THE DRAINAGE ACT.
MEETING AT SPRING CREEK.
On Wednesday last, a meeting of landowners and Others in the Spring Creek district was held in the School-room.
Mr. DoDson on taking the chair said the object of the meeting was, he believed, pretty well Understood; lie would read the advertisement and call on atiy gentleman who was prepared to address the meeting, but would reserve his own remarks till afterwards.
Mr. Paul said they all knew that the construction of the dam at the Opawa Breach was a failure. He would advofeato that something permanent and Substantial should be done to divert a portion of the water back into the Wairau river, and believed a weir such as described by Mr. Dobson would effect much good. He considered that a tax should be levied, Of as general a nature as possible, to provide funds for the purpose. With respect to the object of the present meotibg he had pleasure in proposing—- “ That, in the opinion of this meetibg the attempt to bring the “ Drainage Act,” into operation over the area as described in the advertisement of Mr, H. Redwood and others, is ill-advised, arbitrary, and calculated to impose an Unjust burden On a considerable portion of the community within the described boundaries, and specially on the Spring Creek district.” Seconded by Mu. FAiunALfc-. Mr. Soper thought the plans of Mr. Paul would be too expensive. A tax could not bo levied without obtaining an Act expressly for the purpose, and as something required doing as soon as possible, his opinion was that the best method would bo to keep the waters as far as possible in their natural channels by embankments or otherwise on the low places of tho river banks, and causing a portion of the waters flowing into the Opawa to bo diverted back to the Wairau, being convinced this would prevent tho recurrence of much damage done by the lesser floods so much complained of. tie would therefore propose—- “ That, whilst desirous of affording every assistance for tho benefit of all, wo consider that by drawing a portion of the water from the Opawa back again into tho Wairan River, that the centre of the plain will be materially relieved thereby, and if a subscription list bo needful to provide funds for tho purpose, wo hereby pledge ourselves to support tho same.”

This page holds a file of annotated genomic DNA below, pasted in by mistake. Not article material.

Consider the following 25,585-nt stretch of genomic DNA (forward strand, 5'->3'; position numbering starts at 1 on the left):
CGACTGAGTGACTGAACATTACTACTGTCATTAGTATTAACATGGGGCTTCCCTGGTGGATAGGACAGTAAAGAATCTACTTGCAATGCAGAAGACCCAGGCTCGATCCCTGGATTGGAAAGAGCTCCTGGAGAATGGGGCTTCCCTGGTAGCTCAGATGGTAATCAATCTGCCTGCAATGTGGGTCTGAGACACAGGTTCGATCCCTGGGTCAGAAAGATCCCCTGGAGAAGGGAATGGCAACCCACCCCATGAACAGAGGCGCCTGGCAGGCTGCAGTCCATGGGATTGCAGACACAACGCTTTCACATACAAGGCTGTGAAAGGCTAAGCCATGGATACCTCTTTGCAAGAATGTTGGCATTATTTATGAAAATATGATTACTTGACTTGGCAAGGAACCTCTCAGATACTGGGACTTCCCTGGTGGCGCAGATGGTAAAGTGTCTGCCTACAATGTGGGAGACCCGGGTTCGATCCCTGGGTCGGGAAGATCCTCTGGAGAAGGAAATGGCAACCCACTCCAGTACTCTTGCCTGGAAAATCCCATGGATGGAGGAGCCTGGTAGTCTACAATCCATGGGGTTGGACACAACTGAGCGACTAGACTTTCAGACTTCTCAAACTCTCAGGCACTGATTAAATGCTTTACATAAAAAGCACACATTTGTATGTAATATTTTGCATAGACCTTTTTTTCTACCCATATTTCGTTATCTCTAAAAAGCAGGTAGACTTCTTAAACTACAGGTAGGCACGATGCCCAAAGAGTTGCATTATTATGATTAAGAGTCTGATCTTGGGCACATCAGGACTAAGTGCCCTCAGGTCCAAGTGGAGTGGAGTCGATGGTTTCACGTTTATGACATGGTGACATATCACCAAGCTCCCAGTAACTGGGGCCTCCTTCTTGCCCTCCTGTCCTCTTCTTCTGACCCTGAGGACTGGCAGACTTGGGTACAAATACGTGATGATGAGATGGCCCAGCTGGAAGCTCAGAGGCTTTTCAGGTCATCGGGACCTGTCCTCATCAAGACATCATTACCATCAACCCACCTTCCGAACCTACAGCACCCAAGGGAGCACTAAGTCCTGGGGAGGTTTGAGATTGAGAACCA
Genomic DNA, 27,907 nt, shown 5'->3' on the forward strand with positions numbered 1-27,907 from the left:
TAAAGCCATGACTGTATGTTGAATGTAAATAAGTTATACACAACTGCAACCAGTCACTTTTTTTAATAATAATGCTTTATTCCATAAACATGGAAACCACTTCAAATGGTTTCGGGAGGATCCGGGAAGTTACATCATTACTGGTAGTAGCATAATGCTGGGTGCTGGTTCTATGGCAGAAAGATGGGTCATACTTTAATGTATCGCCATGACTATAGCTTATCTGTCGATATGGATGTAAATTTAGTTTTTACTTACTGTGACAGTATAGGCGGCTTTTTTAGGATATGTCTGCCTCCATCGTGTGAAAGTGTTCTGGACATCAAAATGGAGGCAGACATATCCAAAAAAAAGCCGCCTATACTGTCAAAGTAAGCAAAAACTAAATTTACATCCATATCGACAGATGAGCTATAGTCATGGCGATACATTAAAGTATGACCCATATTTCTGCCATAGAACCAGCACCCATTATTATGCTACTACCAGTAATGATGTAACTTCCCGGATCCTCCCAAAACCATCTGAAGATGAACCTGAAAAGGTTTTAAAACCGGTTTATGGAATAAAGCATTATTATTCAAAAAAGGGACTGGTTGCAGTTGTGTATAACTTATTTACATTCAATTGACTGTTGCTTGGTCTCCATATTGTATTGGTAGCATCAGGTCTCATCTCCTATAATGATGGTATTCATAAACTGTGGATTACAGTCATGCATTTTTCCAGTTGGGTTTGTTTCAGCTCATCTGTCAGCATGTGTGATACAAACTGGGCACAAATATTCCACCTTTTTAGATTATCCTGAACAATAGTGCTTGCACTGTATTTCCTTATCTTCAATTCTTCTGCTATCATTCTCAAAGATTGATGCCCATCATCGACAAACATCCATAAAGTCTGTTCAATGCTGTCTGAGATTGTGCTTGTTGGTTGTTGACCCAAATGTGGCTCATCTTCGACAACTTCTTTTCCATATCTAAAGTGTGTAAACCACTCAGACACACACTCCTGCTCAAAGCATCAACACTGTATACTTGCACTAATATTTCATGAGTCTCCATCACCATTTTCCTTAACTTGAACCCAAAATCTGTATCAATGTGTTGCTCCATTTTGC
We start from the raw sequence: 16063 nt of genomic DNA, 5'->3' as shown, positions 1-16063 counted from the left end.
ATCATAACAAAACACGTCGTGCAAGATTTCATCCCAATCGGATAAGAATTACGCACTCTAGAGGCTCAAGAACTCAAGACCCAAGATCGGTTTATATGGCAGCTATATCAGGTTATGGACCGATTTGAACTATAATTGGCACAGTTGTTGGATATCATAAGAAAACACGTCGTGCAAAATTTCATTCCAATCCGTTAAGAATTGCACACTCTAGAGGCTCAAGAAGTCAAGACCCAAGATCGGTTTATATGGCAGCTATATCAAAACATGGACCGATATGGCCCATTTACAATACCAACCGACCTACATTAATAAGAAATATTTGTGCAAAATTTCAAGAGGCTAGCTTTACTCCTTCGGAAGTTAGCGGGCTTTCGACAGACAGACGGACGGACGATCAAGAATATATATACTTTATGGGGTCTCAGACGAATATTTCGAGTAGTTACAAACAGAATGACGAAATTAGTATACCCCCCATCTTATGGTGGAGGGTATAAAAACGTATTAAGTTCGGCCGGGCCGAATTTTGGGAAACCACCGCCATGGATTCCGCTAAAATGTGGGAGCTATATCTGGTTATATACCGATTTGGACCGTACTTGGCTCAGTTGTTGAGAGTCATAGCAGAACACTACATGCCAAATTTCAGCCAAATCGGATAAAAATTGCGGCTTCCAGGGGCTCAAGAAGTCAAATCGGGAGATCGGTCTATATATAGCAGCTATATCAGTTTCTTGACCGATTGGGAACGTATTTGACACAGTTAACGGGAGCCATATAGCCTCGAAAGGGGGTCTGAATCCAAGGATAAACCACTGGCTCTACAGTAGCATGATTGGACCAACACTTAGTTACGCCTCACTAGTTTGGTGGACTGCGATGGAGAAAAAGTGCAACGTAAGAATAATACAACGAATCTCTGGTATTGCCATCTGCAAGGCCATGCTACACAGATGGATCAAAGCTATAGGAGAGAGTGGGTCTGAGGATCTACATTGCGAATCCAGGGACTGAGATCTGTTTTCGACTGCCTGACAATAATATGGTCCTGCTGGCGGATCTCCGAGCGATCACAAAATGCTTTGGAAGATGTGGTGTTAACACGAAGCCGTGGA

Seconded by Mr. Wralt. Mr. G. Dodson said the oversow of the Wairau River and its present course was of a very serious nature and that something required doing with a View to check the evil, but ho thought the “ Drainage Act ” was not calculated for the purpose, and Could not with justice be applied thereto. This Act was made expressly to deal with swampy lands that could be of no use whatever unless drained, as was evident by its providing rates should bo levied of 10s. and 2Ds. per acre, and if put into operation tin's Act would effectually relieve Blenheim and other townships, as it provides only for an acreage tax. In his opposition to the adoption of this Act at the late public moeting| at Blenheim, selfishness seemed imputed to him on the assumption that the Spt-ing Creek district was “ a few inches above the floods.” He would now state that from a close calculation he had by the late flood suffered a loss of corn and other produce to the amount of fully £250, and that no system of drainage could by any possible means have prevented this ; and as any drainage contemplated in the lower parts of the plain can only begin to take effect after the water has passed over and done all its damage to this district, it would be manifestly unjust that the district should be expected to contribute towards the drainage of those lands from which they could derive no benefit.